Polhem, Christopher

Polhem, Christopher
b. 18 December 1661 Tingstade, Gotland, Sweden d. 1751
Swedish engineer and inventor.
He was the eldest son of Wolf Christopher Polhamma, a merchant. The father died in 1669 and the son was sent by his stepfather to an uncle in Stockholm who found him a place in the Deutsche Rechenschule. After the death of his uncle, he was forced to find employment, which he did with the Biorenklou family near Uppsala where he eventually became a kind of estate bailiff. It was during this period that he started to work with a lathe, a forge and at carpentry, displaying great technical ability. He realized that without further education he had little chance of making anything of his life, and accordingly, in 1687, he registered at the University of Uppsala where he studied astronomy and mathematics, remaining there for three years. He also repaired two astronomical pendulum clocks as well as the decrepit medieval clock in the cathedral. After a year's work he had this clock running properly: this was his breakthrough. He was summoned to Stockholm where the King awarded him a salary of 500 dalers a year as an encouragement to further efforts. Around this time, one of increasing mechanization and when mining was Sweden's principal industry, Pohlem made a model of a hoist frame for mines and the Mines Authority encouraged him to develop his ideas. In 1693 Polhem completed the Blankstot hoist at the Stora Kopparberg mine, which attracted great interest on the European continent.
From 1694 to 1696 Polhem toured factories, mills and mines abroad in Germany, Holland, England and France, studying machinery of all kinds and meeting many foreign engineers. In 1698 he was appointed Director of Mining Engineering in Sweden, and in 1700 he became Master of Construction in the Falu Mine. He installed the Karl XII hoist there, powered by moving beams from a distant water-wheel. His plan of 1697 for all the machinery at the Falu mine to be driven by three large and remote water-wheels was never completed.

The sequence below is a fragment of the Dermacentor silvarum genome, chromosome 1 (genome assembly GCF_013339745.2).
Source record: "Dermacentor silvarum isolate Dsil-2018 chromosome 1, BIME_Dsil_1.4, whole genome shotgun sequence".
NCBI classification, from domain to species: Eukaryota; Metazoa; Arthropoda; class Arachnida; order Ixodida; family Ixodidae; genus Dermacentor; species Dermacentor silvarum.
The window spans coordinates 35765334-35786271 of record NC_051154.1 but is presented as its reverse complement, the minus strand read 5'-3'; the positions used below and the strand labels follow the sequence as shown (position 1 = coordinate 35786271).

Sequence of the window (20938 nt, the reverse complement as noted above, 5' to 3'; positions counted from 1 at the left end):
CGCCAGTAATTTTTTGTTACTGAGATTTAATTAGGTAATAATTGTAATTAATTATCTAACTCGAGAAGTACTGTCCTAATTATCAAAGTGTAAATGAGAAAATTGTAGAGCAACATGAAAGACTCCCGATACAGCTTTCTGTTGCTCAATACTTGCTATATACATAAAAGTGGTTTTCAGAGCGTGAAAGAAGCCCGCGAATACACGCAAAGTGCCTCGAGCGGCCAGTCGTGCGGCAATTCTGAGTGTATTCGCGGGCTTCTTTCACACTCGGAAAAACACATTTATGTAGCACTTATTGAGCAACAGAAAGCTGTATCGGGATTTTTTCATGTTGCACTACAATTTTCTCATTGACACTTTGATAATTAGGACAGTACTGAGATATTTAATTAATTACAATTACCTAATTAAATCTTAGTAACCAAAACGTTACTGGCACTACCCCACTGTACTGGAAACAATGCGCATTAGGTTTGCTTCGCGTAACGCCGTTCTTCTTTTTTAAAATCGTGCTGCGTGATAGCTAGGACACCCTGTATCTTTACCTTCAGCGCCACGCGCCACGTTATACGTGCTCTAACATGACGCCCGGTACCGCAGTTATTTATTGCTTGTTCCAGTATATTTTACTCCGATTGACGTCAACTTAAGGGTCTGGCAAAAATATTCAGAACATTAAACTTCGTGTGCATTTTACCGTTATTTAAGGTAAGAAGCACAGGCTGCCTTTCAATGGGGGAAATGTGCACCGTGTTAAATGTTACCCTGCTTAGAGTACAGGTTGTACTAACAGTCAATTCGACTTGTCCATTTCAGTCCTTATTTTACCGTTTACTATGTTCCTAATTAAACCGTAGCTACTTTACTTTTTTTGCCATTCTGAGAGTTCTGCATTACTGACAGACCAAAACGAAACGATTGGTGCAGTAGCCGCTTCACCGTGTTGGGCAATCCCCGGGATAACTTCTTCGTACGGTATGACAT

In 1707 he was invited by the Elector of Hanover to visit the mines in the Harz district, where he successfully explained many of his ideas which were adopted by the local engineers. In 1700, in conjunction with Gabriel Stierncrona, he founded the Stiersunds Bruk at Husby in Southern Dalarna, a factory for the mass production of metal goods in iron, steel and bronze. Simple articles such as pans, trays, bowls, knives, scissors and mirrors were made there, together with the more sophisticated Polhem lock and the Stiersunds clock. Production was based on water power. Gear cutting for the clocks, shaping hammers for plates, file cutting and many other operations were all water powered, as was a roller mill for the sheet metal used in the factory. He also designed textile machinery such as stocking looms and spinning frames and machines for the manufacture of ribbons and other things.
In many of his ideas Polhem was in advance of his time and Swedish country society was unable to absorb them. This was largely the reason for the Stiersund project being only a partial success. Polhem, too, was of a disputatious nature, self-opinionated almost to the point of conceit. He was a prolific writer, leaving over 20,000 pages of manuscript notes, drafts, essays on a wide range of subjects, which included building, brick-making, barrels, wheel-making, bell-casting, organ-building, methods of stopping a horse from bolting and a curious tap "to prevent serving maids from sneaking wine from the cask", the construction of ploughs and threshing machines. His major work, Kort Berattelse om de Fornamsta Mechaniska Inventioner (A Brief Account of the Most Famous Inventions), was printed in 1729 and is the main source of knowledge about his technological work. He is also known for his "mechanical alphabet", a collection of some eighty wooden models of mechanisms for educational purposes. It is in the National Museum of Science and Technology in Stockholm.
1729, Kort Berattelse om de Fornamsta Mechaniska Inventioner (A Brief Account of the Most Famous Inventions).
Further Reading
1985, Christopher Polhem, 1661–1751, TheSwedish Daedalus' (catalogue of a travelling exhibition from the Swedish Institute in association with the National Museum of Science and Technology), Stockholm.

Biographical history of technology. - Taylor & Francis e-Librar. . 2005.

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